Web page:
Electric Beach Cruiser Bicycle Conversion

48 volt electric beach cruiser conversion

48 volt electric beach cruiser conversion

Electric Beach Cruiser partsHere's another electric conversion that looks like a pretty cool project that isn't too difficult and has decent performance. Starting with a fat tire beach cruiser bicycle they turned it into a 48 volt electric motorcycle.

According to the builder it will go a little better than 45 mph and if cruising at a moderate 25 or 30 mph it will run for a couple of hours.

They have step by step details of how they did it and a parts list if you would like to give it a try. Pretty neat. I like the "V-Twin" batteries, too.

Link: Electric Bike via Make


  1. Larry says

    Hmmmm….make some custom battery boxes with cooling fins and you could have a killer looking “V-Twilectric”! (Thanks, you got my thinkin-cap working again!)

    I here declare this is the first use of the word “V-Twilectric”! Do I have a witness?


  2. todd says

    It would be cool if they could put some cranks on either end of the motor, just in case you venture out a little too far… and to manually recharge the batteries.
    That’s quite a motor it has.


  3. todd says

    it has four batteries, so it’s a V-Quadrapelectric. Just had to beat Larry to any potential royalties for the use of the term.


  4. paolo says

    great concept and great comments from larry and todd
    using the batteries as a metaphor for a twin is cute and appropriate for a whymiscal beach cruiser and the fat tires cant hurt at 45mph ! eek

    fins would be great because batteries get hot as would a foot cranks for those out of juice moments my 1978 yahama fsie moped (showing my age..) had foot ctanks where one rotated forward 180 degrees to act as footpegs

    i question wether it would really run for a couple hours but if it does then thats pretty practical well until you have to panic stop..

  5. Jim says

    I wonder what the stopping distance at 45 mph is with typical beach cruiser brakes.

    Neat though and I’m thinking…

  6. RavinRichard says

    Looks like there is a wavie disc up front, stopping distance should be decent.
    sweet idea!

    V-Quadrapelectric” luv it!

  7. B*A*M*F says

    Not sure I’d want to do 45+ on a hard tail with bicycle tires, but it’s a very cool project.

  8. Clive Makinson-Sanders says

    the first motorcycles were small displacement, low tech, internal combustion engines mated to period appropriate frames. If this is the new wave, then the “appropriate” frame would be a full suspension mountain bike. And the lack of a need for a gas tank could further affect the styling of a new breed. I think it will be cool to see rough concepts like this manifest themselves into modern production two wheelers.

  9. Grant says

    Well, they say at their site they were inspired by the board-track racers of old. Mission accomplished. I’d say it looks like the brakes are maybe even a bit better than what existed “back in the day”. I like it. In fact, I think I like it even more with the no-paint look. So, when do we get to see video of this thing in action at a back-yard flat-track?

  10. Tom says

    Neat, but in my state and most other places in the USA it wouldn’t be street legal. It doesn’t meet the requirements for a motorcycle, moped, motor-asisted scooter or electric bicycle.

    It’s a lot of trouble and expense for something you couldn’t ride anywhere.

  11. B*A*M*F says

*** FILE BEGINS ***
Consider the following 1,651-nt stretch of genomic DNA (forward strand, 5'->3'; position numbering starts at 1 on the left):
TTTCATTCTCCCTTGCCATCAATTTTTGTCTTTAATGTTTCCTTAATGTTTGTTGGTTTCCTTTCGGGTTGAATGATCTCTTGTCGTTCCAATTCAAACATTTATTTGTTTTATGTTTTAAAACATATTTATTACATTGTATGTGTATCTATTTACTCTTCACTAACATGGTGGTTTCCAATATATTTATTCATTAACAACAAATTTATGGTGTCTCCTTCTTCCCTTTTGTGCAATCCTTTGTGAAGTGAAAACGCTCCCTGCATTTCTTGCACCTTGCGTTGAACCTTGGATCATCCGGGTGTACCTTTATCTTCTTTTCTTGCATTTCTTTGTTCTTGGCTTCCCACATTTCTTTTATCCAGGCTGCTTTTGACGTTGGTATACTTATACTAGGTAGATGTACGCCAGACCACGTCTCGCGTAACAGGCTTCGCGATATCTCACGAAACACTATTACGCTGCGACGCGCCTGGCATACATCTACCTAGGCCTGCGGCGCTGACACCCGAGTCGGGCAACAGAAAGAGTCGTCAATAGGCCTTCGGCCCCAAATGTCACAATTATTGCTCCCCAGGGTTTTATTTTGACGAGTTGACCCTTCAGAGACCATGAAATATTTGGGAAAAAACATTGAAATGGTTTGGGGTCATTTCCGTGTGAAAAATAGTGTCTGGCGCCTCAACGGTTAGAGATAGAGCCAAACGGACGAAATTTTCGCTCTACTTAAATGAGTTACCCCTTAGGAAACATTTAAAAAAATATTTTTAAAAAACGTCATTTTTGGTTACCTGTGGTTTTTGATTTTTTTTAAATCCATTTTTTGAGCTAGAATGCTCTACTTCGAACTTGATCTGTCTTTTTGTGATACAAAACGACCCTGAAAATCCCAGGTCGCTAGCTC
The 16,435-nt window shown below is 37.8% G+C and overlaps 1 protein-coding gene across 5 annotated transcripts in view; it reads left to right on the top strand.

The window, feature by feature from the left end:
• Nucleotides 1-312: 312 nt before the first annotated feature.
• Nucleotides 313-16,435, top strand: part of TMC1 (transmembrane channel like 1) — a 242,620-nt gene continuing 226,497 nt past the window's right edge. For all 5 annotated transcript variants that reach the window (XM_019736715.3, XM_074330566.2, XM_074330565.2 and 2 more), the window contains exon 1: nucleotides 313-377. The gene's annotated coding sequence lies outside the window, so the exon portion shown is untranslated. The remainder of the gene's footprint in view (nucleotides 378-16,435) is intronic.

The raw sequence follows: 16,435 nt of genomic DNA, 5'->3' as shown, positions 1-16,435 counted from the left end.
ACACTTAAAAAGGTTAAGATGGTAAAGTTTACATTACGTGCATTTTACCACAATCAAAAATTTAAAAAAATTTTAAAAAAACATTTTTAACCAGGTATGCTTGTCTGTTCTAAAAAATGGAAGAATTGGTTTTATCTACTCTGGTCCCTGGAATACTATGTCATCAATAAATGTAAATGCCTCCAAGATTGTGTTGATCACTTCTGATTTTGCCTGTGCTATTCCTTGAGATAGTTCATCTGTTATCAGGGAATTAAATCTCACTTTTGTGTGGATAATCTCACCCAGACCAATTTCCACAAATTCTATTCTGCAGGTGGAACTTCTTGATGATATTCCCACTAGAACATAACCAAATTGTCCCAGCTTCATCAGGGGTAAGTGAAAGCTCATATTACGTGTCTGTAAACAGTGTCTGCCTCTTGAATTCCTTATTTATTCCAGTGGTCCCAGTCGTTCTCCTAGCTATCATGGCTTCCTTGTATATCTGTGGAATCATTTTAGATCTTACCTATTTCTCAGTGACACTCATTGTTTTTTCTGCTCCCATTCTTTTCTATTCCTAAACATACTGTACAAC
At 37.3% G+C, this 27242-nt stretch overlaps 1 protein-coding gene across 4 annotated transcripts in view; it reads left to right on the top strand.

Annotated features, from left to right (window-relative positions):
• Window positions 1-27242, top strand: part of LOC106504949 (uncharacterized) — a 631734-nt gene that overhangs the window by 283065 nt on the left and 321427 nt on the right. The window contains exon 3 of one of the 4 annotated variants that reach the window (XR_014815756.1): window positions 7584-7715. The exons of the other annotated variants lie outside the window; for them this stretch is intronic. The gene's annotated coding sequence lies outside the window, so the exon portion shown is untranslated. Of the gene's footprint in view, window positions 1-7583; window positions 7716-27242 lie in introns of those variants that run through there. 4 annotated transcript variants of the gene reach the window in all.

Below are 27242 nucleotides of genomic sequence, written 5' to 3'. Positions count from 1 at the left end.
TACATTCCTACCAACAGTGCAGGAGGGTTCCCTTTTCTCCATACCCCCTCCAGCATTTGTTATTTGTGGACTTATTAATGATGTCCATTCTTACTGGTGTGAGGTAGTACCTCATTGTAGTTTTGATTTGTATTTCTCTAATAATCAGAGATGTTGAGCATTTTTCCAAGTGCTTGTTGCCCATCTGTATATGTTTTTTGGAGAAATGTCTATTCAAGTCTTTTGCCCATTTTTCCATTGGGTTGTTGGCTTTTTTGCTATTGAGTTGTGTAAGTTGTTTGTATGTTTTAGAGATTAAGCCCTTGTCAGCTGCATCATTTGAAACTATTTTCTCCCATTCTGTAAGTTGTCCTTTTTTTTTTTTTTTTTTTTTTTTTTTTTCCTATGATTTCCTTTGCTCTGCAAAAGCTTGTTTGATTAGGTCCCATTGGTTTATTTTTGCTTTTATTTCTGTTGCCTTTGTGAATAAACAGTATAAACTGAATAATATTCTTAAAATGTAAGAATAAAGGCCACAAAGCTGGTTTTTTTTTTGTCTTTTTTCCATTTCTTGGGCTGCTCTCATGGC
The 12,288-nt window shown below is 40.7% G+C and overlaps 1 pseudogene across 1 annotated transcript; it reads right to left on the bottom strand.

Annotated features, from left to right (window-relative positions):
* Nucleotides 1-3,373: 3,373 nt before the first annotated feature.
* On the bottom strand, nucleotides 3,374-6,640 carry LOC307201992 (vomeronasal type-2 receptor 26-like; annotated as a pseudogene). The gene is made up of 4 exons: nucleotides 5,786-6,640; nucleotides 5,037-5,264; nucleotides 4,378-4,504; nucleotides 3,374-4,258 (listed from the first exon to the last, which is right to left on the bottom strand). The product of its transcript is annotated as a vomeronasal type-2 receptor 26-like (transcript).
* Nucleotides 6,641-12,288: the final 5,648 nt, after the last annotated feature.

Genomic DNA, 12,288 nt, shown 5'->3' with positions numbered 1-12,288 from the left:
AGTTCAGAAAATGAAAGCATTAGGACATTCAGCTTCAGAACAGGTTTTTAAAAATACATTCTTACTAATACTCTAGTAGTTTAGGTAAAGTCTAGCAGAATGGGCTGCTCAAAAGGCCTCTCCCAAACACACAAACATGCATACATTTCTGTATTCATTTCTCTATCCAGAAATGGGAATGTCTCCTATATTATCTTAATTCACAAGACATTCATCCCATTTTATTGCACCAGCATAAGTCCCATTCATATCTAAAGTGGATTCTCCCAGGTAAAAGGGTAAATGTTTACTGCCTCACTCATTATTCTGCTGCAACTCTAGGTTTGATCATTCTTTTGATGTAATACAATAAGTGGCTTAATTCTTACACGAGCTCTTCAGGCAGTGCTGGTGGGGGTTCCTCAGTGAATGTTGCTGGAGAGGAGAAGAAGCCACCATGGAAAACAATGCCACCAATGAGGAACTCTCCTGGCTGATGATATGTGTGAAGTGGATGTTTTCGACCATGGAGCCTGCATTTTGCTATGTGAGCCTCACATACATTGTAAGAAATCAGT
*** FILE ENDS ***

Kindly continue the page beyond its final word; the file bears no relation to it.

As best I can tell, it would need lighting (headlight, tail, & turn signals) at the very least to be street legal in most states. In most states it would probably need mirrors as well. Aside from that, I can’t think of much else that would be legally required on a custom built motorcycle.

    Imagine how funny it would be to take that in for a smog inspection. “Sorry, I couldn’t bring the tail pipe. It’s a stationary power plant about 30 miles from here.”

  12. Tom says

    There aren’t too many governments that will let the citizens motor down the street at 45mph without imposing controlls and taxes.

    In California, like most states, this machine could not be an electric bicycle or motorized bicycle because, among several other things, the build removes the pedal drive, therefore it lacks means of human propulsion (pushing doesn’t count!) It’s can’t be a moped because, among several other things, it goes too fast with too much power. AFAIK the best hope to actually be able to ride the thing legally would be to try to qualify it as a motorcycle by adding lights, signals, mirrors, instruments, getting a title, tag, insurance, etc – but then would this build use up the one-per-lifetime custom motorcycle provision?

  13. kneeslider says

    “would this build use up the one-per-lifetime custom motorcycle provision?”

    Isn’t that aimed at internal combustion engines?

  14. tim says

    I need to see youtube video of someone (after queuing for an hour) trying to explain this concept to Selma or Patty down at the DMV. Comedy Gold!

  15. says

    Depending on laws it can be a moped or a motorcycle. We only need a headlight, a taillight/brakelight, and a front brake to be legal…. no speedo, or turns needed. A lot of custom bike builders will just register it as the Vin on the frame so using a old motorcycle frame/vin would confuse/work for most registrations.

    If you are going to have motorcycle or dirtbike power and speed you need to have proper brakes and safety equipment to safely stop the thing when you are going 45, and so it doesnt break in half when you hit a pothole going 45. This setup looks beefy enough for running around town but anything faster/heavier would need a full motorcycle frame, brakes, and dot approved wheels that wont explode going 60mph!

    Awesome project though ~ http://www.instructables.com/id/48V-Electric-Flat-Tracker/